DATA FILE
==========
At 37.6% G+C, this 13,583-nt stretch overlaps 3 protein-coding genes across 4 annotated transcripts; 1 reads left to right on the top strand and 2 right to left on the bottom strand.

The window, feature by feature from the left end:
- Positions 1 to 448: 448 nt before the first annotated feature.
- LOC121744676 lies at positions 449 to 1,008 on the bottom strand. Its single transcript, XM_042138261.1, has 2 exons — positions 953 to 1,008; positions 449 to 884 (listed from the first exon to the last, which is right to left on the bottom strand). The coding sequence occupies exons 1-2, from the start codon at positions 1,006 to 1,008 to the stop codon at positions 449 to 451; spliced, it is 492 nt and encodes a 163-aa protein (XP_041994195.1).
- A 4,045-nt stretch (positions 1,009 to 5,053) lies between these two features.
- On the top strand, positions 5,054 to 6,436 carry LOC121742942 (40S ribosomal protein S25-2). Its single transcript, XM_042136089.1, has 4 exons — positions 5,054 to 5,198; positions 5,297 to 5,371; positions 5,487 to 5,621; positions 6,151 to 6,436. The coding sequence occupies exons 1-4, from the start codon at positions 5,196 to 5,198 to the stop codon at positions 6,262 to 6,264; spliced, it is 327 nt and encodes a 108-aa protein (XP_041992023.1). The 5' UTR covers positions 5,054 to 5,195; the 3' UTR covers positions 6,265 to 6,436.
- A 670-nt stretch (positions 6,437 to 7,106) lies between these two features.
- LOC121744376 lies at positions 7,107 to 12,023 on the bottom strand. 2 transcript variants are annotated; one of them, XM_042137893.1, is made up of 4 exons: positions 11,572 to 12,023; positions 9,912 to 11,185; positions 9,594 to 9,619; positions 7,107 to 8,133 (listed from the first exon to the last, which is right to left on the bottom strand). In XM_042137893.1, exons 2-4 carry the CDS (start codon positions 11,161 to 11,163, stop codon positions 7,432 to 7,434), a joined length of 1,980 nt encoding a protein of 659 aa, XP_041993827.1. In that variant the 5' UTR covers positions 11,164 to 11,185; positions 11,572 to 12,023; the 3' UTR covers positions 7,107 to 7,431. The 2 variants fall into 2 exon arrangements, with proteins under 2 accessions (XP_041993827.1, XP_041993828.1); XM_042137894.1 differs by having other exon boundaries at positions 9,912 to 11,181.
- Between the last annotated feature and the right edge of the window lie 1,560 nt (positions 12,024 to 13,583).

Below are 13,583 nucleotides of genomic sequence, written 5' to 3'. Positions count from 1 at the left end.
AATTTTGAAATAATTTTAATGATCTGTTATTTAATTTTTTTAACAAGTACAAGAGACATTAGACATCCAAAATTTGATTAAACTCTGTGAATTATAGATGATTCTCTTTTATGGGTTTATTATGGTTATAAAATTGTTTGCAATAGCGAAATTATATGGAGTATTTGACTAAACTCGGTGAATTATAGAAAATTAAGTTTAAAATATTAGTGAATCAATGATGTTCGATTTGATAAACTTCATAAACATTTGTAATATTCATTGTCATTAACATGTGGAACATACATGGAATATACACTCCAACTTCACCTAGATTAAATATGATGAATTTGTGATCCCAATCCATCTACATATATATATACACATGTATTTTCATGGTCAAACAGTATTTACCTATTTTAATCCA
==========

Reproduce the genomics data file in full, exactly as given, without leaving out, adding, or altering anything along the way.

At 37.6% G+C, this 13,583-nt stretch overlaps 3 protein-coding genes across 4 annotated transcripts; 1 reads left to right on the top strand and 2 right to left on the bottom strand.

The window, feature by feature from the left end:
- Positions 1 to 448: 448 nt before the first annotated feature.
- LOC121744676 lies at positions 449 to 1,008 on the bottom strand. Its single transcript, XM_042138261.1, has 2 exons — positions 953 to 1,008; positions 449 to 884 (listed from the first exon to the last, which is right to left on the bottom strand). The coding sequence occupies exons 1-2, from the start codon at positions 1,006 to 1,008 to the stop codon at positions 449 to 451; spliced, it is 492 nt and encodes a 163-aa protein (XP_041994195.1).
- A 4,045-nt stretch (positions 1,009 to 5,053) lies between these two features.
- On the top strand, positions 5,054 to 6,436 carry LOC121742942 (40S ribosomal protein S25-2). Its single transcript, XM_042136089.1, has 4 exons — positions 5,054 to 5,198; positions 5,297 to 5,371; positions 5,487 to 5,621; positions 6,151 to 6,436. The coding sequence occupies exons 1-4, from the start codon at positions 5,196 to 5,198 to the stop codon at positions 6,262 to 6,264; spliced, it is 327 nt and encodes a 108-aa protein (XP_041992023.1). The 5' UTR covers positions 5,054 to 5,195; the 3' UTR covers positions 6,265 to 6,436.
- A 670-nt stretch (positions 6,437 to 7,106) lies between these two features.
- LOC121744376 lies at positions 7,107 to 12,023 on the bottom strand. 2 transcript variants are annotated; one of them, XM_042137893.1, is made up of 4 exons: positions 11,572 to 12,023; positions 9,912 to 11,185; positions 9,594 to 9,619; positions 7,107 to 8,133 (listed from the first exon to the last, which is right to left on the bottom strand). In XM_042137893.1, exons 2-4 carry the CDS (start codon positions 11,161 to 11,163, stop codon positions 7,432 to 7,434), a joined length of 1,980 nt encoding a protein of 659 aa, XP_041993827.1. In that variant the 5' UTR covers positions 11,164 to 11,185; positions 11,572 to 12,023; the 3' UTR covers positions 7,107 to 7,431. The 2 variants fall into 2 exon arrangements, with proteins under 2 accessions (XP_041993827.1, XP_041993828.1); XM_042137894.1 differs by having other exon boundaries at positions 9,912 to 11,181.
- Between the last annotated feature and the right edge of the window lie 1,560 nt (positions 12,024 to 13,583).

Below are 13,583 nucleotides of genomic sequence, written 5' to 3'. Positions count from 1 at the left end.
AATTTTGAAATAATTTTAATGATCTGTTATTTAATTTTTTTAACAAGTACAAGAGACATTAGACATCCAAAATTTGATTAAACTCTGTGAATTATAGATGATTCTCTTTTATGGGTTTATTATGGTTATAAAATTGTTTGCAATAGCGAAATTATATGGAGTATTTGACTAAACTCGGTGAATTATAGAAAATTAAGTTTAAAATATTAGTGAATCAATGATGTTCGATTTGATAAACTTCATAAACATTTGTAATATTCATTGTCATTAACATGTGGAACATACATGGAATATACACTCCAACTTCACCTAGATTAAATATGATGAATTTGTGATCCCAATCCATCTACATATATATATACACATGTATTTTCATGGTCAAACAGTATTTACCTATTTTAATCCA